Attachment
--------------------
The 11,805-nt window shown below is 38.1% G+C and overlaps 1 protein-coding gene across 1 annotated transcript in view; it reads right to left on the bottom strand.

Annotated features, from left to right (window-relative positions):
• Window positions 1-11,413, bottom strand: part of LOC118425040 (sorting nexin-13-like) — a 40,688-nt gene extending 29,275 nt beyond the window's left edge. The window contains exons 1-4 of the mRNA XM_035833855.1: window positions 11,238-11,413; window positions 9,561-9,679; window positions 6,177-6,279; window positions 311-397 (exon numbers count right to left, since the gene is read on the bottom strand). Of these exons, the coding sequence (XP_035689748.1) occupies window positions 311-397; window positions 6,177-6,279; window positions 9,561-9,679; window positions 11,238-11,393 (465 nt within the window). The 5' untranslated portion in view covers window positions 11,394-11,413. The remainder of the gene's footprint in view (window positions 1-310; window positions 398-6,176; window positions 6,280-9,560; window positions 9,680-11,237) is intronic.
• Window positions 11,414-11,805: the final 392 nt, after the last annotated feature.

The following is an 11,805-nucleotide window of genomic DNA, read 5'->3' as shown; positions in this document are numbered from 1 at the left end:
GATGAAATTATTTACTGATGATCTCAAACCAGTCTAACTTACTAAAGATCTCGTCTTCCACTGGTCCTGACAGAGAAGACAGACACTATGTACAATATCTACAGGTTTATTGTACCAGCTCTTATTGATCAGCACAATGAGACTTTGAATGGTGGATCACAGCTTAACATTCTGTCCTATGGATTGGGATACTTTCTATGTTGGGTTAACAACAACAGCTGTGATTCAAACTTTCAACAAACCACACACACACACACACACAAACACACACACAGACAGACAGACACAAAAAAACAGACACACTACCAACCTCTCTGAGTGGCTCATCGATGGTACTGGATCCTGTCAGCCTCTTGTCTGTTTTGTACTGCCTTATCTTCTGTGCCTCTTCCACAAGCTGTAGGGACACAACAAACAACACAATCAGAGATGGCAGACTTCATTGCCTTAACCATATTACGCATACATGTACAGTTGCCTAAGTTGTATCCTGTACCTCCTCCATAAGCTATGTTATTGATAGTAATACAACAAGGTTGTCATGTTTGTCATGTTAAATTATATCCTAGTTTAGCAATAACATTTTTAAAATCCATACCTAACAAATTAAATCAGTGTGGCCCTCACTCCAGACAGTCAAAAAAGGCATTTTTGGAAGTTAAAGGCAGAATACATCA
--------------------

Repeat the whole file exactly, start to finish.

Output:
The 11,805-nt window shown below is 38.1% G+C and overlaps 1 protein-coding gene across 1 annotated transcript in view; it reads right to left on the bottom strand.

Annotated features, from left to right (window-relative positions):
• Window positions 1-11,413, bottom strand: part of LOC118425040 (sorting nexin-13-like) — a 40,688-nt gene extending 29,275 nt beyond the window's left edge. The window contains exons 1-4 of the mRNA XM_035833855.1: window positions 11,238-11,413; window positions 9,561-9,679; window positions 6,177-6,279; window positions 311-397 (exon numbers count right to left, since the gene is read on the bottom strand). Of these exons, the coding sequence (XP_035689748.1) occupies window positions 311-397; window positions 6,177-6,279; window positions 9,561-9,679; window positions 11,238-11,393 (465 nt within the window). The 5' untranslated portion in view covers window positions 11,394-11,413. The remainder of the gene's footprint in view (window positions 1-310; window positions 398-6,176; window positions 6,280-9,560; window positions 9,680-11,237) is intronic.
• Window positions 11,414-11,805: the final 392 nt, after the last annotated feature.

The following is an 11,805-nucleotide window of genomic DNA, read 5'->3' as shown; positions in this document are numbered from 1 at the left end:
GATGAAATTATTTACTGATGATCTCAAACCAGTCTAACTTACTAAAGATCTCGTCTTCCACTGGTCCTGACAGAGAAGACAGACACTATGTACAATATCTACAGGTTTATTGTACCAGCTCTTATTGATCAGCACAATGAGACTTTGAATGGTGGATCACAGCTTAACATTCTGTCCTATGGATTGGGATACTTTCTATGTTGGGTTAACAACAACAGCTGTGATTCAAACTTTCAACAAACCACACACACACACACACACAAACACACACACAGACAGACAGACACAAAAAAACAGACACACTACCAACCTCTCTGAGTGGCTCATCGATGGTACTGGATCCTGTCAGCCTCTTGTCTGTTTTGTACTGCCTTATCTTCTGTGCCTCTTCCACAAGCTGTAGGGACACAACAAACAACACAATCAGAGATGGCAGACTTCATTGCCTTAACCATATTACGCATACATGTACAGTTGCCTAAGTTGTATCCTGTACCTCCTCCATAAGCTATGTTATTGATAGTAATACAACAAGGTTGTCATGTTTGTCATGTTAAATTATATCCTAGTTTAGCAATAACATTTTTAAAATCCATACCTAACAAATTAAATCAGTGTGGCCCTCACTCCAGACAGTCAAAAAAGGCATTTTTGGAAGTTAAAGGCAGAATACATCA